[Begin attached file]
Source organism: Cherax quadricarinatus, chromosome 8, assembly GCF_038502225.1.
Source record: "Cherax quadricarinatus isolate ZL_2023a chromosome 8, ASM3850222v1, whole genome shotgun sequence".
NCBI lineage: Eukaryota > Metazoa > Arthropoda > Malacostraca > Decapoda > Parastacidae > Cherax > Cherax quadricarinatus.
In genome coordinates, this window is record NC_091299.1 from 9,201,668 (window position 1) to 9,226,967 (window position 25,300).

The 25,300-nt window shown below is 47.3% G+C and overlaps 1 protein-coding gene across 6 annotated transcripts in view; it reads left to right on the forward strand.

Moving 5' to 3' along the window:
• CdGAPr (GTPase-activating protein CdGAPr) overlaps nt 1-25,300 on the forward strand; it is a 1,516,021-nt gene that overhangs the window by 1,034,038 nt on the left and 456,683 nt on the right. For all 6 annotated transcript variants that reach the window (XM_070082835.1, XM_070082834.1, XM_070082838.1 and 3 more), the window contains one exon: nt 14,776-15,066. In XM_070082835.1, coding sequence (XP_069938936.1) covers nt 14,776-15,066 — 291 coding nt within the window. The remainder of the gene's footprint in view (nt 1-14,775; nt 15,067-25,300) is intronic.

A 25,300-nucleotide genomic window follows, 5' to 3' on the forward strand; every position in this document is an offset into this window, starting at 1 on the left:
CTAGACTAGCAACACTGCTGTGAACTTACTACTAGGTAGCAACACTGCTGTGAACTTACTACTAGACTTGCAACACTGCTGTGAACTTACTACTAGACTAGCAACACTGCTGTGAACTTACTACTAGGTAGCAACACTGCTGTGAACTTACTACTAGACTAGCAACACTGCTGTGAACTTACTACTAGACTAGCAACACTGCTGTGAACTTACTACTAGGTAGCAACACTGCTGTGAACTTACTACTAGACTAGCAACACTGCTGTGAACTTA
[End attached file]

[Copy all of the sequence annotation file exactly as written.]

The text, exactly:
Source organism: Cherax quadricarinatus, chromosome 8, assembly GCF_038502225.1.
Source record: "Cherax quadricarinatus isolate ZL_2023a chromosome 8, ASM3850222v1, whole genome shotgun sequence".
NCBI lineage: Eukaryota > Metazoa > Arthropoda > Malacostraca > Decapoda > Parastacidae > Cherax > Cherax quadricarinatus.
In genome coordinates, this window is record NC_091299.1 from 9,201,668 (window position 1) to 9,226,967 (window position 25,300).

The 25,300-nt window shown below is 47.3% G+C and overlaps 1 protein-coding gene across 6 annotated transcripts in view; it reads left to right on the forward strand.

Moving 5' to 3' along the window:
• CdGAPr (GTPase-activating protein CdGAPr) overlaps nt 1-25,300 on the forward strand; it is a 1,516,021-nt gene that overhangs the window by 1,034,038 nt on the left and 456,683 nt on the right. For all 6 annotated transcript variants that reach the window (XM_070082835.1, XM_070082834.1, XM_070082838.1 and 3 more), the window contains one exon: nt 14,776-15,066. In XM_070082835.1, coding sequence (XP_069938936.1) covers nt 14,776-15,066 — 291 coding nt within the window. The remainder of the gene's footprint in view (nt 1-14,775; nt 15,067-25,300) is intronic.

A 25,300-nucleotide genomic window follows, 5' to 3' on the forward strand; every position in this document is an offset into this window, starting at 1 on the left:
CTAGACTAGCAACACTGCTGTGAACTTACTACTAGGTAGCAACACTGCTGTGAACTTACTACTAGACTTGCAACACTGCTGTGAACTTACTACTAGACTAGCAACACTGCTGTGAACTTACTACTAGGTAGCAACACTGCTGTGAACTTACTACTAGACTAGCAACACTGCTGTGAACTTACTACTAGACTAGCAACACTGCTGTGAACTTACTACTAGGTAGCAACACTGCTGTGAACTTACTACTAGACTAGCAACACTGCTGTGAACTTA